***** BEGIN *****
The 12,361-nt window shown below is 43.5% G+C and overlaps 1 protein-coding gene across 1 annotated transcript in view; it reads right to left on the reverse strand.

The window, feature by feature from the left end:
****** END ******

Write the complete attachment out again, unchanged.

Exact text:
The 12,361-nt window shown below is 43.5% G+C and overlaps 1 protein-coding gene across 1 annotated transcript in view; it reads right to left on the reverse strand.

The window, feature by feature from the left end: